Christine Stuart file photo
Attorney General Richard Blumenthal (Christine Stuart file photo)

Minority Leaders in the House and the Senate were disturbed when they heard Attorney General Richard Blumenthal say he would take the legislature and the governor to court if they decided to eliminate or consolidate the Permanent Commission on the Status of Women.

Could he have been joking? Keep reading to find out.

“Permanent means permanent and I hope that the title of honorary woman is as long lasting as I know the Permanent Commission on the Status of Women will be,” Blumenthal said Wednesday during the 16th annual “Making Women Visible” day. “And if the legislature or the governor decide otherwise I can assure you we’ll be in court making sure the Permanent Commission on the Status of Women remains permanent.”

Senate Minority Leader John McKinney, R-Southport, said he understands the political rhetoric and passionate statements of support for the commission from some of the other constitutional officers in attendance Wednesday, but it’s different when statements like that are coming from the Attorney General.

“He’s obligated to warn us if this is something the legislature is unable to do,” McKinney said in the phone interview Thursday.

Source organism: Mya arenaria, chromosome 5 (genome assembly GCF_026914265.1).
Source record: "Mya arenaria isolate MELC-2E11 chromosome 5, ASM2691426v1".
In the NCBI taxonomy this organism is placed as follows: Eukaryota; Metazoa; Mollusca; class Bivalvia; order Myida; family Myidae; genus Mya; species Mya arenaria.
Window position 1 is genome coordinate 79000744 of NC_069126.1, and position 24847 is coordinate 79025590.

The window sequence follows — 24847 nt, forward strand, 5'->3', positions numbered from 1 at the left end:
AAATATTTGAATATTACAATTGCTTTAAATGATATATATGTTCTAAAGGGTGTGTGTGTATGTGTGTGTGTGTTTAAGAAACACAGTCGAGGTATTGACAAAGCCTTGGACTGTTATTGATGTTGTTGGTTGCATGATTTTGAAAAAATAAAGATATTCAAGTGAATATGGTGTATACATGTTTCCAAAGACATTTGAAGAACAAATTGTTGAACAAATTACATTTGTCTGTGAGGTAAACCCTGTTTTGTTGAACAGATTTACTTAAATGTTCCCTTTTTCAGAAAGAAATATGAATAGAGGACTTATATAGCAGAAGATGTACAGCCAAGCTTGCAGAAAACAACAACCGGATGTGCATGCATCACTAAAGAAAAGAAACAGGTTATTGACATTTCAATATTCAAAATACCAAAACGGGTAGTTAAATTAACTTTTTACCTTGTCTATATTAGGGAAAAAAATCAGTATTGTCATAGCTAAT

“As a creature of statute, it would seem that the legislature would have the authority to reorganize or, if necessary in light of current economic conditions, even eliminate the Commission,” McKinney and House Minority Leader Lawrence Cafero, R-Norwalk, wrote in this letter to Blumenthal Thursday.

Blumenthal sent out this statementThursday evening saying the comments were made in humor.

“My comment expressed my strong support for the Permanent Commission on the Status of Women and my deep appreciation for its powerful advocacy on behalf of women. My firm belief is that the commission should be in fact permanent. I will fight at the legislature to assure that the commission continues and remains independent and permanent,” Blumenthal said.

However, Republicans seem serious about consolidating all six state commissions.

“We’re faced with incredibly difficult circumstances,” McKinney said. He said every dollar the state spends has to be examined. He said he’s not talking about eliminating services, just looking at different ways to deliver them.